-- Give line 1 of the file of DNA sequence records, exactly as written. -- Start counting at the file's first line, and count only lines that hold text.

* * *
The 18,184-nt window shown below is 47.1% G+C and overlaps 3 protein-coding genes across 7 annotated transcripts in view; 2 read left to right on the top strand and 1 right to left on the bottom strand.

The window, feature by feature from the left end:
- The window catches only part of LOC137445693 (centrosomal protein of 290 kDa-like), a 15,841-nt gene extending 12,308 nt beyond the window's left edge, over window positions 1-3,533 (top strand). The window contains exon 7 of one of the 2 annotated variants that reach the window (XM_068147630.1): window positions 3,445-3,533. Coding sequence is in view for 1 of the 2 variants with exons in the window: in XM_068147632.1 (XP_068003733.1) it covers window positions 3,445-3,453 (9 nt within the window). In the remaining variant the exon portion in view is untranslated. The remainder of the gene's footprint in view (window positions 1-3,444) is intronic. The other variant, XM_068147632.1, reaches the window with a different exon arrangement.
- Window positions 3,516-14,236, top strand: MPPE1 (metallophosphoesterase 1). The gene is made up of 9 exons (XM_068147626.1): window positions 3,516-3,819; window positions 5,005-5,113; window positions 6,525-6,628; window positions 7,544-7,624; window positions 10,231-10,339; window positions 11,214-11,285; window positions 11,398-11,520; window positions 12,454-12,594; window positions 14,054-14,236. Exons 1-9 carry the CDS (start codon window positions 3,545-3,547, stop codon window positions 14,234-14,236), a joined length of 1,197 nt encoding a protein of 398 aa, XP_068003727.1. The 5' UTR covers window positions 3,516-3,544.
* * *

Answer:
The 18,184-nt window shown below is 47.1% G+C and overlaps 3 protein-coding genes across 7 annotated transcripts in view; 2 read left to right on the top strand and 1 right to left on the bottom strand.